Working on the Full Circle Podcast and various other audio projects, I thought it expedient to pick up a handy-size portable audio recorder to take the place of a laptop or net-book with microphones and cables.
There are dozens of solid-state personal data recorders around, in all price ranges and all qualities. As usual I set myself a budget and settled on the Zoom H1, baby brother of the more capable H2...
This is a very small, light-weight gadget. A solid-state recorder, the H1 records on micro-SD cards and comes with a 2GB micro-SD card in a side-mounted and rubber-covered slot. You get format flexibility from 16-bit/44.1 kHz to 24-bit/96 kHz Broadcast WAV (BWF), or MP3 from 48 kbps to 320 kbps and enough tools on-board to make manage recordings on the SD card. A single AA battery lasts for 10 hours of recording time.
The Zoom has a Hi-Speed USB 2.0 port which allows for fast transfer of audio files to other devices. It also includes a 'reference speaker' in the base to use as a monitor to check back recordings, although this is so small and tinny, I seldom bother with it, using headphones instead. The speaker is barely adequate for a small, quiet room but useless in a convention hall.
The front of the device has a small backlit display, that will show recording levels, file format, time elapsed, remaining battery life and recording time. It displays enough to allow you to navigate and delete audio files.
Unlike it's more expensive peers, the H1 puts all its functions at your fingertips; all the controls are physical switches on the side and back with no menus to pick through on the screen. There's a large record button on the front below the display. The rec/peak LED light on top of the display will flash when the input source (mic or line-in) is above the recommended recording level. Playback and pause, marker, forward and rewind buttons are all accessible by thumb operation. Volume for playback and monitoring can be adjusted using your index finger.
A 3.5mm stereo line input is located on the right side with the USB port, power on and hold switches. On the left side, you can replace your micro-SD card by folding down the rubberised hatch, common to digital cameras and phones. There’s a 3.5mm stereo line/headphone output with adjustable volume control for monitoring playback.
On the back, there's a single AA battery compartment; low-cut filter, auto-level setting and recording format selectable switches. Usefully it has a standard threaded tripod mount. There’s also a convenient mount for a strap or lanyard clip.
Although the body of the Zoom H1 looks professional it is made of extremely lightweight plastic and does feel like a toy. The body creaks under pressure. the mic guard and mic mounts feel flimsy and I'm not sure how robust the whole thing is.
The most important part is the microphone. The Zoom H1 has stereo X/Y microphones on the top surrounded by a plastic cage. This is not a windscreen. The H1 has an optional accessory pack which includes the windscreen, mains AC adaptor, USB cable, mini tripod, padded case and a mic clip adaptor which I didn't go for. I've jerry-rigged my own wind-shield over the cage and here's why.
The Zoom H1 does a reasonable good job at stereo recording, as long as you can use it in controlled conditions. As a personal memo recorder it's it’s fine for amateur recordings, for a blog or trade show. If you want to use it for anything else, it is far from a professional recorder that you might use at a concert or press event. The issue I have is finding that sweet spot for getting strong audio into the mikes without extraneous noise. For that a wind shield is essential. Signal strength is always an issue as you angle the device toward your subject - if that includes yourself then you likely won't be able to see the display on the front.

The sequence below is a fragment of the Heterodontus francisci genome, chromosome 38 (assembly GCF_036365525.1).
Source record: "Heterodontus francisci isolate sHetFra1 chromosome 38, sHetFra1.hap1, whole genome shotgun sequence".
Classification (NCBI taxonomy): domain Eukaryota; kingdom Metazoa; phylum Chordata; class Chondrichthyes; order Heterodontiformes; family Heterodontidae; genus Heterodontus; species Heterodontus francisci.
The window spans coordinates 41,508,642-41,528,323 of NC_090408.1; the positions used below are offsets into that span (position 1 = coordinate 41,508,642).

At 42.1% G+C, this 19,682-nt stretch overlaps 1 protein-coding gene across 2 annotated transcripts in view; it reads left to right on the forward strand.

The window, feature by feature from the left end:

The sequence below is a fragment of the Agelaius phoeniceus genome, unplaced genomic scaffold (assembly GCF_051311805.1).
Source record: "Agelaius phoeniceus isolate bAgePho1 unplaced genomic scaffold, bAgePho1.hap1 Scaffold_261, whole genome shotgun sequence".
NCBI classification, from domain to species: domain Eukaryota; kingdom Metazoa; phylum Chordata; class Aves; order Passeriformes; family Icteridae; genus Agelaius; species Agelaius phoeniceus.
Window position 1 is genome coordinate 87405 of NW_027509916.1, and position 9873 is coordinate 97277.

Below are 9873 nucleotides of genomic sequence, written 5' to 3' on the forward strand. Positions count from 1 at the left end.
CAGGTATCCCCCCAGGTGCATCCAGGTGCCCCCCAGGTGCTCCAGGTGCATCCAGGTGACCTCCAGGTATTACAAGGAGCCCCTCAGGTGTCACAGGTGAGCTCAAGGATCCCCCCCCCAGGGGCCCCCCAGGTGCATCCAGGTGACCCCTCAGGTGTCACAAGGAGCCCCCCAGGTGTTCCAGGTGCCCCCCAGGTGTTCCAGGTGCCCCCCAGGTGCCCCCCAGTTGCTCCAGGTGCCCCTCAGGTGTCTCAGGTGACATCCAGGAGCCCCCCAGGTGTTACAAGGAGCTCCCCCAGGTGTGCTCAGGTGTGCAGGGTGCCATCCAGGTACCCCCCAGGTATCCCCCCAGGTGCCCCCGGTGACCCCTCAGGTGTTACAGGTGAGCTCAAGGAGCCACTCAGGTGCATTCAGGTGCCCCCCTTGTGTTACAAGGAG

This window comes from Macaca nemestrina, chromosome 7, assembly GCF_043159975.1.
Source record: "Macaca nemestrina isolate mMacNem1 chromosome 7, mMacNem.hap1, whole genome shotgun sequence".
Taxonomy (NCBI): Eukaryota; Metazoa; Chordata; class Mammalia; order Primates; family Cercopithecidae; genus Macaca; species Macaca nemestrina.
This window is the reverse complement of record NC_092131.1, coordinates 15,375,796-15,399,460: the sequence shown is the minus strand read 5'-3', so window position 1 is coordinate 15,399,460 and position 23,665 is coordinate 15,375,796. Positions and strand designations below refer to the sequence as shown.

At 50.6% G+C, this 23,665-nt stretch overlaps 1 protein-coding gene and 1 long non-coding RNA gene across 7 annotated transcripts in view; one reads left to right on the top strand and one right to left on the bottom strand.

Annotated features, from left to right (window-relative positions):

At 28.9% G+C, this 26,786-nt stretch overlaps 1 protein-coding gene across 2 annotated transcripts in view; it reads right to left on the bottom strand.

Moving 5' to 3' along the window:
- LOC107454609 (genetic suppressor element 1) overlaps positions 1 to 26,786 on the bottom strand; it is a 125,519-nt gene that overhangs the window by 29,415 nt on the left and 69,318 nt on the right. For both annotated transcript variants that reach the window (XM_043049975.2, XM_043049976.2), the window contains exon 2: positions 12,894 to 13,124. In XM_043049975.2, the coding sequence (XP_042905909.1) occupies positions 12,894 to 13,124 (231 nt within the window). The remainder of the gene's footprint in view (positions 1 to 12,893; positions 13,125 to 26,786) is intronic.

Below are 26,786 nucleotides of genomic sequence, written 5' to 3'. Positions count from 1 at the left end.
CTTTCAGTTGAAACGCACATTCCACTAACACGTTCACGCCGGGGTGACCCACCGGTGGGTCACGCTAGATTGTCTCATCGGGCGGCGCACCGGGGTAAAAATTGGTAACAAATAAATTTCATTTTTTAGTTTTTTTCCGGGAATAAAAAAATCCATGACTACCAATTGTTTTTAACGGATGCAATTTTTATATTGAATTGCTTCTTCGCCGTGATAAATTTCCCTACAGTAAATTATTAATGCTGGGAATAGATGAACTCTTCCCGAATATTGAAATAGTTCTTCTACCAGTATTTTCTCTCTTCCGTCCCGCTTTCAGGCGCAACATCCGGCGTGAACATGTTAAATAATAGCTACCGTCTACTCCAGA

Since the recorder is made of such lightweight plastics, the mics pick up any noise of your fingers handling the case and any noise through a table or solid tripod. You might want to consider plugging in an external battery powered condenser mic. Headphones for monitoring the signal are also a good idea.
The quality of the finished audio varies immensely. When you're used to a balanced USB cartoid mic with that warm Radio 4 sound, the H1 will always sound tinny and cheap by comparison on all but the highest settings in the best conditions. You can always do some clean-up in post, but be aware of the silk purse/sow's ear scenario.
A decent multi-purpose personal recorder that's easy to setup and use, but needs care to get the best results. The simplicity of it is a strength - no wandering up and down software menus to find what you want. However the flimsy feel of the construction is off-putting. It's better than a cheap digital Dictaphone, but definitely way below an H2 or the cheapest Tascam. RC
Zoom H1 Features:
- Stereo X/Y mic configuration captures stereo audio
- Same frequency and SPL handling as popular Zoom H2
- Records Broadcast WAV (BWF) at 96kHz/48kHz/44.1kHz at 16-bit or 24-bit
- Records MP3 from 48 to 320kbps for maximum recording time
- Hi-Speed USB 2.0 port
- Built-in reference speaker
- Includes 2GB micro-SD memory card and one AA battery
- One AA size battery allows 10 hours operation
- Accommodates up to 32GB micro-SDHC memory cards
- Track marker function
- Low cut filter
- Built-in tripod mount
- 1/8-inch external mic input
- 1/8-inch stereo line output
- Auto record level
- Optional accessory package (APH-1) includes windscreen, AC adapter (USB type), USB cable, adjustable tripod stand, padded shell case and mic clip adapter